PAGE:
What are behind “Thine is the power and the glory”? We want to fully understand it. In this week, my brothers and sisters, the last development occurred in the strange struggle between Christ and the Jews. In respect to suffering, Passion Week is not the only painful week in the life of Christ. His entire life on earth was full of suffering. It was written about Him that He is a man of suffering and will experience sorrow.

A life full of pain, not just a week. But, this week, it has reached its limit. It is a struggle between light and darkness. In the beginning, the darkness hated and rejected the light. People liked the darkness more than the light because their deeds were evil. Then it developed that the darkness tried to destroy the light. It evolved to the point that the darkness accused the light of the being the darkness and that it was the light. It is a struggle between the light and darkness. This struggled was evident during the service of Christ. And it is strange that, during this struggle, Christ was not in resistance. “Like a lamb that is led to the slaughter, and like a sheep that before its sheerer is dumb; He was oppressed, and he was afflicted, yet he opened not his mouth” (Isaiah 53:7).

This is Passion Week! Christ said to them that this is your hour and the authority of darkness. Christ was given complete authority in heaven and on the earth, but He did not use His authority against the reign of darkness. He left the darkness to take its toll and violently work what it wants. Without defense. Without resistance. Without standing against it, while He was able to. He strangely let it go. As an obedient lamb even to the slaughter. And we look at Christ while He is being led to the slaughter. And we sing in His ears this hymn, “Thine is the power, the glory, the blessings and the majesty forever, amen…” Your submission to the works of evil causes you harm, anguish, insult, crucifixion and death.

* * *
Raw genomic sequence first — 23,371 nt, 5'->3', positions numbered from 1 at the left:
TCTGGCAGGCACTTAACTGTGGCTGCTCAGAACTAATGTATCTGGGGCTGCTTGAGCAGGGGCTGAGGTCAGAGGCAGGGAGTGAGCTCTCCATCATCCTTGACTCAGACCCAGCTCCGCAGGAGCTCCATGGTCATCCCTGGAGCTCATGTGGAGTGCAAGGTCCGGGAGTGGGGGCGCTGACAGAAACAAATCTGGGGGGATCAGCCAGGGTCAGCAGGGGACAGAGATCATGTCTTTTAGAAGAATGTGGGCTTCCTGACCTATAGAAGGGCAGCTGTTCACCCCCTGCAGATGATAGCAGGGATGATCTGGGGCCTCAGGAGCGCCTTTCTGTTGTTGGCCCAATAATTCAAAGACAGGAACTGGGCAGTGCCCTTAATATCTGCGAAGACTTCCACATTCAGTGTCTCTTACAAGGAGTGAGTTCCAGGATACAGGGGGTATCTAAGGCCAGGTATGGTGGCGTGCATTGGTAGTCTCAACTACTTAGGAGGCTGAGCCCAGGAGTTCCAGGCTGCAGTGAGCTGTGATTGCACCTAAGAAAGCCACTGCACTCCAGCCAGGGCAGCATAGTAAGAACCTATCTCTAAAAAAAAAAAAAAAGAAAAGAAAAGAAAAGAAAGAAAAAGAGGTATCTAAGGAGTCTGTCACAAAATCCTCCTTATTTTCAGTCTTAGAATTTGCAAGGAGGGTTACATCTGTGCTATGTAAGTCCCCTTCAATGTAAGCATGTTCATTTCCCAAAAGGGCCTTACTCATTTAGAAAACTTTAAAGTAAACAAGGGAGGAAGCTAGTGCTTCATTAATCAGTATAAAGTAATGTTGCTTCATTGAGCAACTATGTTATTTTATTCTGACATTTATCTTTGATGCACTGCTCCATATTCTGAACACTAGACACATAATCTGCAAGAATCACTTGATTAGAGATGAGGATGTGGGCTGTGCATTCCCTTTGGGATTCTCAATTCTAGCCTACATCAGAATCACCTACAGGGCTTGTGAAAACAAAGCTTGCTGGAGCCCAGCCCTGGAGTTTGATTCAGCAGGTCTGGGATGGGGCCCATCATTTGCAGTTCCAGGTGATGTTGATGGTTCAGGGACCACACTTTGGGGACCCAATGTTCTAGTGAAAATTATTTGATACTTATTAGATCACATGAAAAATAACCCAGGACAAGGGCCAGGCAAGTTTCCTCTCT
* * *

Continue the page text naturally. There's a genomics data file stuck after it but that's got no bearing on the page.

This does not prevent you from being strong, praised, blessed and beloved forever and ever, amen. We know who You are – the Holy God. Christ submitted to the works of the darkness. Just like He gave Satan the freedom to tempt Him as he wishes, He gave the freedom to sinful mankind to torture Him as they wish. Even for Judas, “Jesus said to him, ‘What you are going to do, do quickly’” (John 13:27). Do whatever you want. It might appear before the people that He was weak. But if He was, it was not ordered of Him.

In His hands was all the power, and we know that. And we sing to Him and say “Thine is the power, the glory, the blessings and the majesty forever, amen…”

Thine is the Power

When Christ was insulted in Passion Week, we say to Him, “God, we know You, You’re not a stranger to us. These people think You were weak, and that You fell in their hands. Never! We remember all Your incredible power. We remember that You have power in miracles. You have power over the diseases that You healed. Power over the devils that You cast out. And power over nature. You are He who walked on the water and calmed the storm and waves of the sea. You broke most of the natural laws. We know that You have the power and are capable.”

Power of Creation

Before this also, You had the power. The power of creation. You created a new substance in the miracle of the five loaves and two fishes. And created a new substance when You changed the water to wine. Water consists of oxygen and hydrogen, while wine contains alcohol and grape juice. Where did all this come from? A new substance was created. In the miracle of the five loaves and the two fishes a new substance was created.